“Artists are simply silent,” says Russian curator and gallerist Marat Guelman, who left for Montenegro in early 2015. “It is better not to say anything about politics, it is better to bypass these issues.”

This is a major difference from five years ago. “Despite persecution against Pussy Riot, people were not afraid to defend them,” he says. “It was a better time.”

There are three topics artists and curators now avoid, says artist and feminist activist Mikaela. One is “homosexuality . . . especially if it involves adolescents”, she says, citing a 2015 exhibit about LGBT teens called “Be Yourself”. Authorities closed it and interrogated the galley owner. “Then the war in Ukraine,” she says. “Russian Orthodoxy is the third topic you cannot tackle.”

Marianna Muravyeva, a law professor at Moscow’s Higher School of Economics, says that aside from the government completely discarding human rights rhetoric, the most significant legal change is the “gay propaganda” law and “legislation against those who insult the feelings of believers”.

The latter came into force in July 2013. Since then, the Orthodox Church has made deeper societal incursions. Muravyeva says that the secular nature of the Soviet Union led to residual feelings of guilt towards the Church – and now it uses that “capital”.

Mikaela observes a “cultural expansion”, citing a new TV channel, radio station and three new churches in her neighbourhood alone.

Orthodox activist attacks on exhibits have increased. In August 2015, they targeted an exhibit at one of Moscow’s most prominent art galleries. Its perpetrators were found guilty of “petty hooliganism” and handed a 1,000 rouble fine (£14 by today’s rates).

“Any word written in Old Slavonic lettering is spirituality,” says Guelman. “Any work of art by a modern artist . . . depravity, sin, the impact of the West.”

Similar groups are active across Russia, and galleries err on the side of caution. Perpetrators, while self-organised, believe their actions to be state-sanctioned, says Muravyeva. They are influenced by “the kinds of messages” conveyed by the government. 

Nowadays, self-organisation is integral to artistic expression. Mikaela witnessed educational institutions and foreign foundations telling artists “we are with you”, “we know you are smart” but they cannot host political works for fear of closure. Not knowing where the “invisible line” lies foments uncertainty. “It’s self-censorship,” she says.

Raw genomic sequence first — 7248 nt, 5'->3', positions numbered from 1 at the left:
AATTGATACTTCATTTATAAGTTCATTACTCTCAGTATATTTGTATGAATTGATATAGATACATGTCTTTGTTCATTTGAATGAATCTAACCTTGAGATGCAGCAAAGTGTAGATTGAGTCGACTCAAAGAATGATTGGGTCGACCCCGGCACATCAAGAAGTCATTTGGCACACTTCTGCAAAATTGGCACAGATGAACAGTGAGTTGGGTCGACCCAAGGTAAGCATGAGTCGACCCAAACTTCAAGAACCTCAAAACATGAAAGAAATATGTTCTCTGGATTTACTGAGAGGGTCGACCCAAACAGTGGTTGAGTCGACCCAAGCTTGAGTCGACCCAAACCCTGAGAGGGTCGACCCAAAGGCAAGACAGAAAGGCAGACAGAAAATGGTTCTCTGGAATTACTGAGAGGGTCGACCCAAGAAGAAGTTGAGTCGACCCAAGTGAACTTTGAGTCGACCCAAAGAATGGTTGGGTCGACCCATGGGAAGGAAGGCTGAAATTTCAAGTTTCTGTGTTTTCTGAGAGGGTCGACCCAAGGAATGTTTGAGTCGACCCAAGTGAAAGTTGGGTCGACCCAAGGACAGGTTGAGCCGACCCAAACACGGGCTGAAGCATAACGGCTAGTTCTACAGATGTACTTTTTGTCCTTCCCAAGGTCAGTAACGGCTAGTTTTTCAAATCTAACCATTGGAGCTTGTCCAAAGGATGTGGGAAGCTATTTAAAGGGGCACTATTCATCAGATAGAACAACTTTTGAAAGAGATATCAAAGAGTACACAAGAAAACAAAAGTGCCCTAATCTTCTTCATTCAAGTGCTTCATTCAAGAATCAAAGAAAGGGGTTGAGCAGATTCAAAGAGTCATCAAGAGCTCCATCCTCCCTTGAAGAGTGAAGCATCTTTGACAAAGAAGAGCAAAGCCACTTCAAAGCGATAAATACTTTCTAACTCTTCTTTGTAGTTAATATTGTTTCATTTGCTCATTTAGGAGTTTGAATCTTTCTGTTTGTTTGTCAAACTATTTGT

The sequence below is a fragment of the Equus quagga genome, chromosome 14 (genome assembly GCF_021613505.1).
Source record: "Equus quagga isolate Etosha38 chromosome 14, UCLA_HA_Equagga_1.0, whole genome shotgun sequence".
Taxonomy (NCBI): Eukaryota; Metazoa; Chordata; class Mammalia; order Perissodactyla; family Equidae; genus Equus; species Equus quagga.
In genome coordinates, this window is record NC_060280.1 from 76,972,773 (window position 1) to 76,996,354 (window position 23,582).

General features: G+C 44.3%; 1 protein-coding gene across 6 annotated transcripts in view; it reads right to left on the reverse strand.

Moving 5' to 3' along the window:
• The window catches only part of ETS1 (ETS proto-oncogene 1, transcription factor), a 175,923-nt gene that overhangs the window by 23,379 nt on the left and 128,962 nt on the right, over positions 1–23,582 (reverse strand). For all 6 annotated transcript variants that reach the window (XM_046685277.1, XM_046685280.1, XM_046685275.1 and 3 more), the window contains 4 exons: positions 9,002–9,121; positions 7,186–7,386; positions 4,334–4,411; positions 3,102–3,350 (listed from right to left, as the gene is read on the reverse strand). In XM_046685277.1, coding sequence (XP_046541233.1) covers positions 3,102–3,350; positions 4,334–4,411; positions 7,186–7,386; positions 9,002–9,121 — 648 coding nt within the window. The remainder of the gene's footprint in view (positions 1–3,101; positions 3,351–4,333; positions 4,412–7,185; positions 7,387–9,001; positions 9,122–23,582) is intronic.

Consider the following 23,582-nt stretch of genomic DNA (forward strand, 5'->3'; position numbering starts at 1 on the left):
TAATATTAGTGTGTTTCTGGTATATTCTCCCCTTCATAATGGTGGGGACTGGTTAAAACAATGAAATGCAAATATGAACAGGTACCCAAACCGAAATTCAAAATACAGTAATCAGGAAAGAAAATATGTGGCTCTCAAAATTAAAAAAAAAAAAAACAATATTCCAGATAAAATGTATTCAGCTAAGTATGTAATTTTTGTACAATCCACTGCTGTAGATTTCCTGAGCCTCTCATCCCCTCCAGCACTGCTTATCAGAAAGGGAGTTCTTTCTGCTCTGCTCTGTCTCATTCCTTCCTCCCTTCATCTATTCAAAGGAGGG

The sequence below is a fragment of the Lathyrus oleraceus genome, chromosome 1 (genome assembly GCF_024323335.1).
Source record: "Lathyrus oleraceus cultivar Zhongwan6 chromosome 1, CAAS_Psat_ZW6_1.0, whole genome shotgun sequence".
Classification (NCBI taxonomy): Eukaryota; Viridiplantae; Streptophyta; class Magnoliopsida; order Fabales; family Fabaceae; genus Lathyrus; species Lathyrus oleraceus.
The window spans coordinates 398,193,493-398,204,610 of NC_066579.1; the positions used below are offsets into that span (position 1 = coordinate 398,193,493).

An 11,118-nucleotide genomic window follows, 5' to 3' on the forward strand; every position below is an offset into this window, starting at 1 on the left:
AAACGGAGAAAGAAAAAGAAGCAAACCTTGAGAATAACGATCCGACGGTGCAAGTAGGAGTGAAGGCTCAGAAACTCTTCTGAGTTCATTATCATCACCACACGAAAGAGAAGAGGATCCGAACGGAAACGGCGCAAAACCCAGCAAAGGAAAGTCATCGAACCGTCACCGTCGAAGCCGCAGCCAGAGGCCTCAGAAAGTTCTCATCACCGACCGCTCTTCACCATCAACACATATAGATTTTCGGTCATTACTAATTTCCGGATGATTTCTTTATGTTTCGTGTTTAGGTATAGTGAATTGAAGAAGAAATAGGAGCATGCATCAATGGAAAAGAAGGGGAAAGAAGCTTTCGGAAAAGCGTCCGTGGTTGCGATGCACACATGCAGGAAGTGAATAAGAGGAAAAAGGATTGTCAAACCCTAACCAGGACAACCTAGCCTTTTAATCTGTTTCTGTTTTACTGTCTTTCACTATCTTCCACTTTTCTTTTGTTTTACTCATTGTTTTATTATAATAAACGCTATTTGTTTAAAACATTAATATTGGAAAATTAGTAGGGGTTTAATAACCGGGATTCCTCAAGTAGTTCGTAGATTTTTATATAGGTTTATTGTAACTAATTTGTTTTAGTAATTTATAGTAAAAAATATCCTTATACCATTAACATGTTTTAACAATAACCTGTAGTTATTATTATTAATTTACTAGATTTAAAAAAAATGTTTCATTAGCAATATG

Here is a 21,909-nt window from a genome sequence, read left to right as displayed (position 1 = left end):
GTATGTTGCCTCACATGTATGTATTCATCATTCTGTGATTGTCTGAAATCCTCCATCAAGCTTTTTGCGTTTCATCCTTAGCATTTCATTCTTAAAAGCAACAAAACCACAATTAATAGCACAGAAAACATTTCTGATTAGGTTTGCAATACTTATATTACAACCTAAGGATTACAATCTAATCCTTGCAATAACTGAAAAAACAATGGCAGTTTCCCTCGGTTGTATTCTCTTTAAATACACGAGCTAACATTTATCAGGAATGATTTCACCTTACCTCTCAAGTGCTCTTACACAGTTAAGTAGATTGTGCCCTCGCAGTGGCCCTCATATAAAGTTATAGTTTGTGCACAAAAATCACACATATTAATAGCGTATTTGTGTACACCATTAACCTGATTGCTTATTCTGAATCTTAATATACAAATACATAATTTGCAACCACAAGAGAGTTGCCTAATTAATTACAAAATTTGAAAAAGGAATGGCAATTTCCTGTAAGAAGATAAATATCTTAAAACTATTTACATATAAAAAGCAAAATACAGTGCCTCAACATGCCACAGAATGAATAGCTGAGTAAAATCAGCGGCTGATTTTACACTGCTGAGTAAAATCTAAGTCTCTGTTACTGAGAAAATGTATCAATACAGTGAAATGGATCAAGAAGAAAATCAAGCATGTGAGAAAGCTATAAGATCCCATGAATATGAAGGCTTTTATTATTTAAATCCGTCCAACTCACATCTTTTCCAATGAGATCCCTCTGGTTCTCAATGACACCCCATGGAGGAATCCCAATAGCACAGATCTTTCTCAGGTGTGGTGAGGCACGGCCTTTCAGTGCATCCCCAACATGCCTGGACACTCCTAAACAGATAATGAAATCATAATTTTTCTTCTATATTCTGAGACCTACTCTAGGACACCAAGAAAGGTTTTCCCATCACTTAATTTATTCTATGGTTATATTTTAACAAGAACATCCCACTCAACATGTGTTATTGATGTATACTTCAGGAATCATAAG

Dissident artist Petr Pavlensky, notorious for nailing his scrotum to the Red Square in late 2013 (“Fixation”) and setting fire to the doors of the FSB in 2015, advocates personal agency.

“Fixation” was about a sense of helplessness in Russia that must be overcome; he tried to convey the amount of power the castrated have. “Pavlensky says, ‘Look, I have even less than you’,” says Guelman. The artist and his partner Oksana Shalygina are now in France intending to seek asylum after sexual assault accusations.

Some rise to the opportunity, such as Daria Serenko. She rides the Moscow Metro carrying political posters as part of Tikhy Piket or “Silent Protest”. Her 12 February sign depicted a girl with her head in her arms inundated by the comments received if a women alleges rape (“she was probably drunk”, “what was she wearing?”).

However, as a lone individual in a public space, she experienced hostility. “Men, as always, laughed,” she posted on Facebook afterwards. Earlier this month an anonymous group pasted painted plants accompanied by anti-domestic violence messages around Omsk, southwestern Siberia.

Their appearance corresponded with Putin signing legislation on 7 February decriminalising domestic abuse that causes “minor harm”. While it doesn’t specifically mention women, Muravyeva says that the message “women can manage on their own” is a “disaster”.

On 27 January, after Russia’s parliament passed the final draft, pro-Kremlin tabloid Life released a video (“He Beats You Because He Loves You”) showing how to inflict pain without leaving a mark.

Heightened social awareness is aided by online networks. Since “Punk Prayer”, the proportion of people using the internet in Russia has exploded. In 2011, it was 33 per cent, while in 2016 it was 73 per cent, according annual Freedom House reports. Authorities have concurrently exerted stronger controls over it, eg. targeting individual social media users through broadly-worded laws against “extremism”.

Last July, the hashtag #ЯНеБоюсьСказать (“#IamNotAfraidtoSay”) went viral. Women documented experiences of sexual violence. Russian organisation Сёстры (“Sisters”), which helps survivors receive psychological support, receives “250-350” crisis calls annually.

“Over the past year, the number of applications increased,” because of the hashtag, it says. New media platforms Meduza and Wonderzine also emerged as more “socially aware” outlets. Previously “all we had was LiveJournal communities,” Mikaela says.

Bottom-up challenges are partially due to a generational shift. “Nobody bothered before,” says Muravyeva. “Those children who were born after ‘95 . . . they were already born in a very free society – they don’t know what it is to be afraid, they don’t know what it is to be self-censoring, what it is to be really scared of the state.”

Aliide Naylor is a British journalist and former Arts and Ideas Editor of The Moscow Times.

> Now read Anoosh Chakelian’s interview with Nadya Tolokonnikova of Pussy Riot